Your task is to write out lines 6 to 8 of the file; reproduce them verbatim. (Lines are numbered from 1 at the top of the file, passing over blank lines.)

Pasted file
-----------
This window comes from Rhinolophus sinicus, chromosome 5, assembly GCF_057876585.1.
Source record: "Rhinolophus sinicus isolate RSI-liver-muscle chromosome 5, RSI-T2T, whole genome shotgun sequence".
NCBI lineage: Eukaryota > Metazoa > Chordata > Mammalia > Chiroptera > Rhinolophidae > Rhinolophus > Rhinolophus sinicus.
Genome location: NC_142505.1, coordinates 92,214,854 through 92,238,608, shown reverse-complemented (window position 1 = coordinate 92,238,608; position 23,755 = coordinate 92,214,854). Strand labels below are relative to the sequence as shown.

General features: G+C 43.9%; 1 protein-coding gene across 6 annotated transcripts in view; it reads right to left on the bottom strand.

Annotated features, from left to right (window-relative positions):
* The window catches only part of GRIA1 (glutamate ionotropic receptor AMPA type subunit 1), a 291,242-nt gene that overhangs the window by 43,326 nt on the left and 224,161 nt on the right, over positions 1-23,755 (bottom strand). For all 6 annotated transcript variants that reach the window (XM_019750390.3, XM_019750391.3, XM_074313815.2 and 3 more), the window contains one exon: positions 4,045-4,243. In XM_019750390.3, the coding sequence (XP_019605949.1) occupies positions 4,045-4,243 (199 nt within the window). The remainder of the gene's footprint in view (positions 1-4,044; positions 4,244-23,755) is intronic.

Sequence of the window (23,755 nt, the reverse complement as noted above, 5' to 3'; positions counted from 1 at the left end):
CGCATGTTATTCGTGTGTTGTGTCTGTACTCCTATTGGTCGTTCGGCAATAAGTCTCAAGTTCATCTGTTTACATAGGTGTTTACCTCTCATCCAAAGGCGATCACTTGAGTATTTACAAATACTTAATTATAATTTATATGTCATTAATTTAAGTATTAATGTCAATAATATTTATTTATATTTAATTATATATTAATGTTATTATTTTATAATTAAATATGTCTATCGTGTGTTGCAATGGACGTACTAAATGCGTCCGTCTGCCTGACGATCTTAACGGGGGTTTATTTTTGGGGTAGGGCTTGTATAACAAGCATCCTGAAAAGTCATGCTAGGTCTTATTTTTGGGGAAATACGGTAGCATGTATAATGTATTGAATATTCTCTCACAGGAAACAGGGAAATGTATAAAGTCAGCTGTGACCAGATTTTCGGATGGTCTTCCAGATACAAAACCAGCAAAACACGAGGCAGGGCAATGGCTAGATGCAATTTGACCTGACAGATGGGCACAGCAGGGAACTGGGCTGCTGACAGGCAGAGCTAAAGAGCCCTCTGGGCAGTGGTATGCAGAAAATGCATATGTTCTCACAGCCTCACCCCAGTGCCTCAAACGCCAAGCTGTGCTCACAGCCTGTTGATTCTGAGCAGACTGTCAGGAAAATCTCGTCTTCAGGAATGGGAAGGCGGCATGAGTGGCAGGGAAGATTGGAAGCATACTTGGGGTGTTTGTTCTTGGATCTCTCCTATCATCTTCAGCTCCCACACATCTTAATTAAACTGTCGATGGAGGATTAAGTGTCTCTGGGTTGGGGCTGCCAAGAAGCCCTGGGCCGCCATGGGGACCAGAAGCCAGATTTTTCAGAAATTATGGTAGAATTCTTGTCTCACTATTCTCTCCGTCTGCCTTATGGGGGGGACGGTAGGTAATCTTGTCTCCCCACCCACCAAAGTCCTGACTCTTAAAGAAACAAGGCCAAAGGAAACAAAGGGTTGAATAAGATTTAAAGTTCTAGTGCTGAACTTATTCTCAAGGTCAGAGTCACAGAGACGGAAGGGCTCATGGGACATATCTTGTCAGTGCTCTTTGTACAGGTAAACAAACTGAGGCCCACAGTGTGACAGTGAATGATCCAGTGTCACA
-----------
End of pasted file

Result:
Annotated features, from left to right (window-relative positions):
* The window catches only part of GRIA1 (glutamate ionotropic receptor AMPA type subunit 1), a 291,242-nt gene that overhangs the window by 43,326 nt on the left and 224,161 nt on the right, over positions 1-23,755 (bottom strand). For all 6 annotated transcript variants that reach the window (XM_019750390.3, XM_019750391.3, XM_074313815.2 and 3 more), the window contains one exon: positions 4,045-4,243. In XM_019750390.3, the coding sequence (XP_019605949.1) occupies positions 4,045-4,243 (199 nt within the window). The remainder of the gene's footprint in view (positions 1-4,044; positions 4,244-23,755) is intronic.

Sequence of the window (23,755 nt, the reverse complement as noted above, 5' to 3'; positions counted from 1 at the left end):